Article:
|US7255306 *||Nov 4, 2004||Aug 14, 2007||The Boeing Company||Method and computer program product for controlling the control effectors of an aerodynamic vehicle|
|US7774106||Dec 22, 2006||Aug 10, 2010||Pratt - Whitney Canada Corp.||Cruise control FADEC logic|
|US7949440||Aug 31, 2009||May 24, 2011||Embraer-Empresa Brasileira De Aeronautica S.A.||Aircraft cruise speed control|
|US8818577 *||Feb 9, 2011||Aug 26, 2014||Airbus Operations (Sas)||Method and device for automatically protecting an aircraft against an excessive descent rate|
|US8838295 *||Apr 5, 2012||Sep 16, 2014||Airbus Operations (Sas)||Energy protection device for an aircraft|
|US9008867 *||Dec 8, 2011||Apr 14, 2015||Airbus Operations (S.A.S.)||Method and device for automatically monitoring the ability of an aircraft to follow a flight trajectory with at least one turn|
|US20040111191 *||Oct 1, 2003||Jun 10, 2004||Jean Muller||Process and device for automatically controlling the thrust of at least one engine of an aircraft during a phase of horizontal flight at stabilized speed|
|US20050077434 *||Oct 10, 2003||Apr 14, 2005||Huynh Kiet T.||Engine thrust management - new design architecture|
|US20050178922 *||Nov 4, 2004||Aug 18, 2005||The Boeing Company||Method and computer program product for controlling the control effectors of an aerodynamic vehicle|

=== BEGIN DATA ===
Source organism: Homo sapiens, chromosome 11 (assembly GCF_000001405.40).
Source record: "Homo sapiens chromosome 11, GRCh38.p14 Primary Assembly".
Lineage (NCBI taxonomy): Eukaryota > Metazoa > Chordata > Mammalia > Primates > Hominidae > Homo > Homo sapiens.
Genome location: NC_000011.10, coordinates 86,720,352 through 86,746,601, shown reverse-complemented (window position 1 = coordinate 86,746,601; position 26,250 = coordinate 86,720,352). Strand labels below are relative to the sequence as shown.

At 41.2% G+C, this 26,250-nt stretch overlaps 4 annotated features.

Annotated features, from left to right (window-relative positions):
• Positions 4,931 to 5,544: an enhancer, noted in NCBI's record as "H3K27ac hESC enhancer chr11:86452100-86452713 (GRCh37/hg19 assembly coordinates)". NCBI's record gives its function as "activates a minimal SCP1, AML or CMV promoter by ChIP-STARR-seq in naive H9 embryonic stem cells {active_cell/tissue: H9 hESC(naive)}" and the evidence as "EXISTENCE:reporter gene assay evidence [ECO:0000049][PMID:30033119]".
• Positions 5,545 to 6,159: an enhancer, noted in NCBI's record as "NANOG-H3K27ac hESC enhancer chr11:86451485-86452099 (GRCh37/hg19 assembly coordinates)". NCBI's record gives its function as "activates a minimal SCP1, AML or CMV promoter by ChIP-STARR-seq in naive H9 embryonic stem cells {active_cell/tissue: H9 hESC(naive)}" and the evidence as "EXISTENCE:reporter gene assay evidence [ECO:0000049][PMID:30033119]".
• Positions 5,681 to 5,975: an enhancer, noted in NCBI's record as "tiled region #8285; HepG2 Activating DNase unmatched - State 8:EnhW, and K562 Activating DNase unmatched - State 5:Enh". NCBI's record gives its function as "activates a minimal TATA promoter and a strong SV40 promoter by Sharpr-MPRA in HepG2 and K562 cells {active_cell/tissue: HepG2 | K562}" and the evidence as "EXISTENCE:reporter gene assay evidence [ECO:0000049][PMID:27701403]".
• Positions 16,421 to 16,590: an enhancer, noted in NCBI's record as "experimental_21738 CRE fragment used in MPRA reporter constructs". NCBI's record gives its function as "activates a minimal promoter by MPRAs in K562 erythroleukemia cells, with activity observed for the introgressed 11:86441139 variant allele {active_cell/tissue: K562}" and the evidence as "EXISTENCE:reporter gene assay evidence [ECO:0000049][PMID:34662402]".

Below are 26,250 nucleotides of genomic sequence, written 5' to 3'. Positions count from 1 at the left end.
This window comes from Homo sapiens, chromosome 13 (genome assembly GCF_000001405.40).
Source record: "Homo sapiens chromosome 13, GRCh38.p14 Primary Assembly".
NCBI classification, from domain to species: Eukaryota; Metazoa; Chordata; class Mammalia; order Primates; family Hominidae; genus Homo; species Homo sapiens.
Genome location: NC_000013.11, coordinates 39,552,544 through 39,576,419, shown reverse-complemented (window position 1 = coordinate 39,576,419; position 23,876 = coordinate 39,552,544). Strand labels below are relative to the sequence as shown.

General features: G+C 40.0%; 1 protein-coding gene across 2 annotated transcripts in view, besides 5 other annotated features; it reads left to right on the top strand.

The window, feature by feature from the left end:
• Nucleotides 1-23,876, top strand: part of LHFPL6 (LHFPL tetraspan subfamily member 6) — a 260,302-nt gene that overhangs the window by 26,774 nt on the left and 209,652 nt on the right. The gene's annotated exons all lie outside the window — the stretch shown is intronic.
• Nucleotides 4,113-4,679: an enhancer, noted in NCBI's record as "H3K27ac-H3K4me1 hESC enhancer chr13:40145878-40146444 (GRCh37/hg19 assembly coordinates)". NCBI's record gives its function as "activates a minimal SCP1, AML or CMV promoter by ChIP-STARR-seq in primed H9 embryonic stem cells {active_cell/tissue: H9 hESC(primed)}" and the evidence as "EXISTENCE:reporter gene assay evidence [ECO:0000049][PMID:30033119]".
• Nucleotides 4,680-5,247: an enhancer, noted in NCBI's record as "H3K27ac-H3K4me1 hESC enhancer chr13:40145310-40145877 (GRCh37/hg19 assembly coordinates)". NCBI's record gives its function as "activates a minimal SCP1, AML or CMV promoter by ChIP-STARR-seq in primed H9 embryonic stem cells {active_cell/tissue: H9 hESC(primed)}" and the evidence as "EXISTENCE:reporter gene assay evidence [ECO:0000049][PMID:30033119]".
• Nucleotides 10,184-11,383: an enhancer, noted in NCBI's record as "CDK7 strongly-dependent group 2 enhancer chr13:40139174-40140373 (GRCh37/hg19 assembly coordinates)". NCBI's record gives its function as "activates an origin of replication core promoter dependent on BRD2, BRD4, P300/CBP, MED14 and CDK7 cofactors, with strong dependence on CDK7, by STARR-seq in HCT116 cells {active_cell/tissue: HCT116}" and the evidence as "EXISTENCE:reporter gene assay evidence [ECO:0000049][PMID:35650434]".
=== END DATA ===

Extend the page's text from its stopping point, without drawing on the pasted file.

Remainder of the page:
|US20080195264 *||Oct 24, 2007||Aug 14, 2008||Thales||Method of automatically managing the speed of an aircraft in turbulent air and device for its implementation|
|US20090326745 *||Aug 31, 2009||Dec 31, 2009||Embraer-Empresa Brasileira De Aeronautica S.A.||Aircraft cruise speed control|
|US20110202207 *||Feb 9, 2011||Aug 18, 2011||Airbus Operations (S.A.S.)||Method And Device For Automatically Protecting An Aircraft Against An Excessive Descent Rate|
|US20120053760 *||Jun 24, 2011||Mar 1, 2012||The Boeing Company||Four-dimensional guidance of an aircraft|
|US20120150367 *||Dec 8, 2011||Jun 14, 2012||Airbus Operations (S.A.S.)||Method And Device For Automatically Monitoring The Ability Of An Aircraft To Follow A Flight Trajectory With At Least One Turn|
|US20130110324 *||Apr 5, 2012||May 2, 2013||Airbus Operations Sas||Energy Protection Device For An Aircraft|
|US20170011639 *||Dec 23, 2014||Jan 12, 2017||Ge Aviation Systems Llc||Method of automatically controlling the descent phase of an aircraft using aircraft avionics executing a descent algorithm|
|U.S. Classification||244/195, 244/182, 244/175|
|Jul 31, 1995||AS||Assignment|
Owner name: BOEING COMPANY, THE, WASHINGTON
Free format text: ASSIGNMENT OF ASSIGNORS INTEREST;ASSIGNOR:GAST, MARK E.;REEL/FRAME:007568/0802
Effective date: 19950712
|May 7, 2002||FPAY||Fee payment|
Year of fee payment: 4
|May 28, 2002||REMI||Maintenance fee reminder mailed|
|Oct 7, 2002||AS||Assignment|
Owner name: A&A GLOBAL INDUSTRIES, MARYLAND
Free format text: CHANGE OF NAME;ASSIGNOR:PARKWAY MACHINE CORPORATION;REEL/FRAME:013362/0634
Effective date: 19990624
|May 10, 2006||FPAY||Fee payment|
Year of fee payment: 8
|May 7, 2010||FPAY||Fee payment|
Year of fee payment: 12